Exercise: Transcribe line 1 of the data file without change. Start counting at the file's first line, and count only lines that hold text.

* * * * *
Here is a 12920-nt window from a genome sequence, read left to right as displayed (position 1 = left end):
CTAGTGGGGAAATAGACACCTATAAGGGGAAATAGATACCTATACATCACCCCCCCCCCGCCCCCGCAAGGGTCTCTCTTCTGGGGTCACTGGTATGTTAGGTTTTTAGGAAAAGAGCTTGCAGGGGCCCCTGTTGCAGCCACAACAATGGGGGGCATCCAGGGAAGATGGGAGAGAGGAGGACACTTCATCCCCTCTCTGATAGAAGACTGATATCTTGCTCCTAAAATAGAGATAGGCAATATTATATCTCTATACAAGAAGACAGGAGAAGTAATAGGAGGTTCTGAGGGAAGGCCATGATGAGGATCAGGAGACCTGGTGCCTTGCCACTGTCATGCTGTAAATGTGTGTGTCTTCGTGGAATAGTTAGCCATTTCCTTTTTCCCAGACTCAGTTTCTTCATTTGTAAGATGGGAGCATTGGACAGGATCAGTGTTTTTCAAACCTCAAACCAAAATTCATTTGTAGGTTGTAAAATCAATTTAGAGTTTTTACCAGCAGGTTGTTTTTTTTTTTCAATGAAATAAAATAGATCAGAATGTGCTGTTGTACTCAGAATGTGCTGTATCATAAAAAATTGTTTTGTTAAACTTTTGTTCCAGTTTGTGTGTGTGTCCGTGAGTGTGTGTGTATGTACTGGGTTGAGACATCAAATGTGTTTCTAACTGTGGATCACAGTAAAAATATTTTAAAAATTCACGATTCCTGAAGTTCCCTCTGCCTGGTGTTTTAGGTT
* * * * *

Here is a 12920-nt window from a genome sequence, read left to right as displayed (position 1 = left end):